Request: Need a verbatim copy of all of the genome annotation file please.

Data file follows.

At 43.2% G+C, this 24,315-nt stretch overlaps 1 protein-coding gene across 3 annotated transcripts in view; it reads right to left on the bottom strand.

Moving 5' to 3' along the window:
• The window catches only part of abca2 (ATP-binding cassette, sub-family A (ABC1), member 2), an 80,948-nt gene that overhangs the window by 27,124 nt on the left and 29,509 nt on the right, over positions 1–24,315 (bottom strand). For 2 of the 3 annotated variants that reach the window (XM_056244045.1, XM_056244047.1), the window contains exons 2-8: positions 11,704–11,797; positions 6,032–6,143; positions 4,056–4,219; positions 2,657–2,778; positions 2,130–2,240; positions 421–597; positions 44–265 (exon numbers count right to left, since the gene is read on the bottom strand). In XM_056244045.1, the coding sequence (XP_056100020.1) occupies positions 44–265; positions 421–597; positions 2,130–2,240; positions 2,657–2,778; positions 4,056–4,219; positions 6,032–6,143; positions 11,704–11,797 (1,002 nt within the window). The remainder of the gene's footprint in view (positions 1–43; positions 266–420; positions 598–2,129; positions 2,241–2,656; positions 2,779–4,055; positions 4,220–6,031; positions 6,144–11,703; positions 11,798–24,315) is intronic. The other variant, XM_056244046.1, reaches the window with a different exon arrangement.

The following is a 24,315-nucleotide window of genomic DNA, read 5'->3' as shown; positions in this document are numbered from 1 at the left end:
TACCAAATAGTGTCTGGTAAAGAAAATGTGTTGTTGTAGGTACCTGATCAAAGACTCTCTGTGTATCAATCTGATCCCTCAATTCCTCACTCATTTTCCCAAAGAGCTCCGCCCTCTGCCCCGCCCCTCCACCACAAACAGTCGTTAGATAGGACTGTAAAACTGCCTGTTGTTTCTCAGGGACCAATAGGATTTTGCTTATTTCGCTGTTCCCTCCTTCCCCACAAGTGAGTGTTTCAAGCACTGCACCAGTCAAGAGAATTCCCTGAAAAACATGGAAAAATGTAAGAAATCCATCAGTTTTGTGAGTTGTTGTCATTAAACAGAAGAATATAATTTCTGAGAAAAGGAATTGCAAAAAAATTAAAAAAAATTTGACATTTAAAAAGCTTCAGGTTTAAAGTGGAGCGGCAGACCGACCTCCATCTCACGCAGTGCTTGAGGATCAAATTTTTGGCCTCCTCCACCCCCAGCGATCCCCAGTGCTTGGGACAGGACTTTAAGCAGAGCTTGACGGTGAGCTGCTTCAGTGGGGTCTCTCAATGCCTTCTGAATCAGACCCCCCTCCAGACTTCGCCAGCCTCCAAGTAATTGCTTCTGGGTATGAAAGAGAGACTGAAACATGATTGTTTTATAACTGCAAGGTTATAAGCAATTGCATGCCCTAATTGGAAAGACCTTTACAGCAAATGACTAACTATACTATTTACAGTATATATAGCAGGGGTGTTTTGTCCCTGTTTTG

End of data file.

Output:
At 43.2% G+C, this 24,315-nt stretch overlaps 1 protein-coding gene across 3 annotated transcripts in view; it reads right to left on the bottom strand.

Moving 5' to 3' along the window:
• The window catches only part of abca2 (ATP-binding cassette, sub-family A (ABC1), member 2), an 80,948-nt gene that overhangs the window by 27,124 nt on the left and 29,509 nt on the right, over positions 1–24,315 (bottom strand). For 2 of the 3 annotated variants that reach the window (XM_056244045.1, XM_056244047.1), the window contains exons 2-8: positions 11,704–11,797; positions 6,032–6,143; positions 4,056–4,219; positions 2,657–2,778; positions 2,130–2,240; positions 421–597; positions 44–265 (exon numbers count right to left, since the gene is read on the bottom strand). In XM_056244045.1, the coding sequence (XP_056100020.1) occupies positions 44–265; positions 421–597; positions 2,130–2,240; positions 2,657–2,778; positions 4,056–4,219; positions 6,032–6,143; positions 11,704–11,797 (1,002 nt within the window). The remainder of the gene's footprint in view (positions 1–43; positions 266–420; positions 598–2,129; positions 2,241–2,656; positions 2,779–4,055; positions 4,220–6,031; positions 6,144–11,703; positions 11,798–24,315) is intronic. The other variant, XM_056244046.1, reaches the window with a different exon arrangement.

The following is a 24,315-nucleotide window of genomic DNA, read 5'->3' as shown; positions in this document are numbered from 1 at the left end:
TACCAAATAGTGTCTGGTAAAGAAAATGTGTTGTTGTAGGTACCTGATCAAAGACTCTCTGTGTATCAATCTGATCCCTCAATTCCTCACTCATTTTCCCAAAGAGCTCCGCCCTCTGCCCCGCCCCTCCACCACAAACAGTCGTTAGATAGGACTGTAAAACTGCCTGTTGTTTCTCAGGGACCAATAGGATTTTGCTTATTTCGCTGTTCCCTCCTTCCCCACAAGTGAGTGTTTCAAGCACTGCACCAGTCAAGAGAATTCCCTGAAAAACATGGAAAAATGTAAGAAATCCATCAGTTTTGTGAGTTGTTGTCATTAAACAGAAGAATATAATTTCTGAGAAAAGGAATTGCAAAAAAATTAAAAAAAATTTGACATTTAAAAAGCTTCAGGTTTAAAGTGGAGCGGCAGACCGACCTCCATCTCACGCAGTGCTTGAGGATCAAATTTTTGGCCTCCTCCACCCCCAGCGATCCCCAGTGCTTGGGACAGGACTTTAAGCAGAGCTTGACGGTGAGCTGCTTCAGTGGGGTCTCTCAATGCCTTCTGAATCAGACCCCCCTCCAGACTTCGCCAGCCTCCAAGTAATTGCTTCTGGGTATGAAAGAGAGACTGAAACATGATTGTTTTATAACTGCAAGGTTATAAGCAATTGCATGCCCTAATTGGAAAGACCTTTACAGCAAATGACTAACTATACTATTTACAGTATATATAGCAGGGGTGTTTTGTCCCTGTTTTG